Amundsen’s painstaking research enabled him to make better decisions than Scott. In the first instance, he selected dogs to transport the considerable weight of supplies. Scott choose horses and within days discovered that, unlike dogs, horses perspire on their hide and this constantly freezes. In fact Amundsen had planned on feeding weak dogs to the stronger dogs to eat if conditions had merited it. Horses do not eat meat. Scott also had wagered on using motorised vehicles for transport. Their engines cracked within days of departure meaning that almost from the get go Scott’s team were manhandling enormous weight across undulating terrain. Amundsen, influenced strongly by his experience with the Eskimos choose loose clothing to allow sweat to evaporate.

Amundsen also recruited the world’s finest cross country skier to accompany them on their journey.

Finally, due to his superior understanding of terrain, Amundsen had a 60 mile advantage over his opponent at the start.

4.  BUILD IN CONTINGENCIES TO PREEMT SETBACKS:

There was a massive disparity between how both men made provision for the trip. Amundsen placed black pennants, to contrast against the snow, on his supply depots and left clear markers every quarter of a mile to flag their return trip. Scott failed utterly to learn from Hansel and Grettle leaving only one flag on his primary depot.

Amundsen stored 3 tons of supplies for his team of 5. By contrast Scott had but 1 ton for a team of 17.

Even in terms of vital equipment Amundsen was vastly better prepared. Scott cursed his luck when a thermometer crucial to determining altitude broke. Amundsen critically, had in his possession 4 spares.

5.  MAKE HASTE SLOWLY:

On December 12th 2011, Amundsen noted in his log book ‘Going and surface as good as ever. Weather splendid – calm with sunshine’. What’s significant about this is that Amundsen was only 45 miles from his ultimate destination – the South Pole. At this stage he was unaware if Scott had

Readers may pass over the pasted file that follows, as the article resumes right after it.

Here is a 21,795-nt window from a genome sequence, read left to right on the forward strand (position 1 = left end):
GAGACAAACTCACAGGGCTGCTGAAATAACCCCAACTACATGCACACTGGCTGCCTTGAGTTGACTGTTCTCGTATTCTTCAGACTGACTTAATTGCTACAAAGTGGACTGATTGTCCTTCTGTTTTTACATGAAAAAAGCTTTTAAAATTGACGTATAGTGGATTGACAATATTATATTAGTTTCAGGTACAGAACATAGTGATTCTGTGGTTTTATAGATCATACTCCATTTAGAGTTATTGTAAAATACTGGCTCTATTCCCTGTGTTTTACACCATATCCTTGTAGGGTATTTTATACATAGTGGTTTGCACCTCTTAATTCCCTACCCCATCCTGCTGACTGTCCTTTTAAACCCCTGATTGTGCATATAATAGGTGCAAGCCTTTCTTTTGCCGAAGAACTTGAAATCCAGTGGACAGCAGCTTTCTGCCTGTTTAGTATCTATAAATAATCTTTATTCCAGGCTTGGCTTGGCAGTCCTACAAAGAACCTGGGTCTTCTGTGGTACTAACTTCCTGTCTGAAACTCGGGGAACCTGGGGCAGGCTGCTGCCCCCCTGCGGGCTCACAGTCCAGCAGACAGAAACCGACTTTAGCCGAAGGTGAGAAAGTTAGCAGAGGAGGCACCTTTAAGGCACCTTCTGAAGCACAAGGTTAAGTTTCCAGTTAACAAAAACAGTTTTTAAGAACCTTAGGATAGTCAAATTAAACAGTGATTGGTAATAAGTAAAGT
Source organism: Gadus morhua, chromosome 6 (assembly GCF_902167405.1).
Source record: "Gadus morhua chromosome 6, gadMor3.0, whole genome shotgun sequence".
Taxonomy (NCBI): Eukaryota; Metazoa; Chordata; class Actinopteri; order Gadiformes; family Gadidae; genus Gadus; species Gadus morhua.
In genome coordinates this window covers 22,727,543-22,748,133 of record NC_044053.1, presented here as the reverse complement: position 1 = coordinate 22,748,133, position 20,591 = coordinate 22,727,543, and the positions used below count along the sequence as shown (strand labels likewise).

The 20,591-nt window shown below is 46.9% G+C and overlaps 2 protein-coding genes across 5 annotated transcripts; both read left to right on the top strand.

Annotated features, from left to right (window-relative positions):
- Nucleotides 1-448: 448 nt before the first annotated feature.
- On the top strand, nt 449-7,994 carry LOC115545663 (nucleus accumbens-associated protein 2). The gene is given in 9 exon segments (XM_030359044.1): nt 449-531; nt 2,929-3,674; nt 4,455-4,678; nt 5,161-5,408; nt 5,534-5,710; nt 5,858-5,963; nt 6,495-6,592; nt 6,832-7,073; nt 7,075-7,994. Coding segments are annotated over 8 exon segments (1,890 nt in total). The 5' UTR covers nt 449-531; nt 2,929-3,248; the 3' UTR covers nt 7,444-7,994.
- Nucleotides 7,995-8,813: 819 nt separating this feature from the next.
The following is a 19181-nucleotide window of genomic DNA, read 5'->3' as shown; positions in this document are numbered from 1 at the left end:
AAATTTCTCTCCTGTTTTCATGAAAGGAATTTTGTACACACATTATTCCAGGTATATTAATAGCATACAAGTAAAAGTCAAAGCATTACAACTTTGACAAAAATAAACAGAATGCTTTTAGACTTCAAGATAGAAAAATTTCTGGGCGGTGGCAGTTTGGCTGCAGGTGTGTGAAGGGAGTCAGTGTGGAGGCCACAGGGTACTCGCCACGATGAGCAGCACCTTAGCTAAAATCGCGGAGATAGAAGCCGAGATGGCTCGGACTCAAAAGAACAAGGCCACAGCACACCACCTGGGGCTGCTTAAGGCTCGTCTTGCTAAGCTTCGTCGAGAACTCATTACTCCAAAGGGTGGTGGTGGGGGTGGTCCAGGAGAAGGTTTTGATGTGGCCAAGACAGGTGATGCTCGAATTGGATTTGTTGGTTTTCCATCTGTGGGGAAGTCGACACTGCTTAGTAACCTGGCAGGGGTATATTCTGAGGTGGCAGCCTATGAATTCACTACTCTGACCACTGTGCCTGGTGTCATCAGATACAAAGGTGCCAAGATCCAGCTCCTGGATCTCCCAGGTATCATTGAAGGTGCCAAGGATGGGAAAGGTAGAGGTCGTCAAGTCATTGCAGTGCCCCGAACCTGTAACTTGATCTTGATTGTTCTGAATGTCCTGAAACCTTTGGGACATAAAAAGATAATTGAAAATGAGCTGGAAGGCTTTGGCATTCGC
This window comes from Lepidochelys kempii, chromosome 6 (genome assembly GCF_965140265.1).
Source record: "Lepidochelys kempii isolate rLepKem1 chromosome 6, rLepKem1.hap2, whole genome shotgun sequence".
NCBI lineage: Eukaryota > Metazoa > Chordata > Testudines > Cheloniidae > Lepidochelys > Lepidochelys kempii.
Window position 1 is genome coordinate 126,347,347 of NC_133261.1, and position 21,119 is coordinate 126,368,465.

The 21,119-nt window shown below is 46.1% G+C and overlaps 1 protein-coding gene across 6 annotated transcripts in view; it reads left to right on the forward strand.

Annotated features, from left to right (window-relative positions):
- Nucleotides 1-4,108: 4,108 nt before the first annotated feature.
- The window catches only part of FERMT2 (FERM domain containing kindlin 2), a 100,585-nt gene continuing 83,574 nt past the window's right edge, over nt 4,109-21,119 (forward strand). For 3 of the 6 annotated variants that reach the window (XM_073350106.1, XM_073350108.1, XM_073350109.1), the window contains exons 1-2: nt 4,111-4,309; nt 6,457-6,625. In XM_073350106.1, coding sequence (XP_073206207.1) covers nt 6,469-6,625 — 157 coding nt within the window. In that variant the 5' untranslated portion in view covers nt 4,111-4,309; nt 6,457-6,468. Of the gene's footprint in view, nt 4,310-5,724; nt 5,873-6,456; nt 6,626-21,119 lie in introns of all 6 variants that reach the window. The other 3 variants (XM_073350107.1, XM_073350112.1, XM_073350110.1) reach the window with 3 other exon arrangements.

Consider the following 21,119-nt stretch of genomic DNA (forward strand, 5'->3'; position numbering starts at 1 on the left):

beaten him or not.

What would you have done in similar circumstances? The temptation would be to go all out and go for it. Not Amundsen. He travelled 17 miles that day. As Jim Collins noted in his excellent book ‘Great by Choice’ ‘Amundsen adhered to a regimen of consistent progress, never going too far in good weather, careful to stay far away from the red line of exhaustion that could leave his team exposed, yet pressing ahead in nasty weather to stay on pace’.

It’s interesting that Scott faced 6 days of gale-force weather and travelled on none. Amundsen, au contraire, was confronted by 15 days of such elements but succeeded in travelling on 8 of those. On one such inclement day, traversing a dangerous mountain pass he noted in his diary ‘It has been an unpleasant day – storm, drift and frostbite, but we have advanced 13 miles closer to our goal’.

On December 15th Amundsen unfurled the Norwegian flag on the South Pole having averaged 15.5 miles per day. What’s equally impressive is that he reached his base camp on January 25th 1912 in great shape and spirits – precisely the day he’d written in his plan.

In summarising the philosophy of Amundsen Jim Collins notes ‘You don’t wait until you’re in an unexpected storm to discover that you need more strength and endurance . You don’t wait until you’re shipwrecked to determine if you can eat raw dolphin. You don’t wait until you’re on the Antarctic Journey to become a superb skier and dog handler. You prepare with intensity, all the

time, so that when conditions turn against you, you can draw from a deep reservoir of strength. And equally, you prepare so that when conditions turn in your favour, you can strike hard’.

There’s so much we can learn about business from the contrasting ways Amundsen and Scott prepared for their SHAG.

What great choices will you make this week?

You could begin by reading, and re-reading Jim Collins outstanding book, ‘Great by Choice’. It will be the prescribed reading on all Smácht seminars for April.

Make great choices.

Pádraic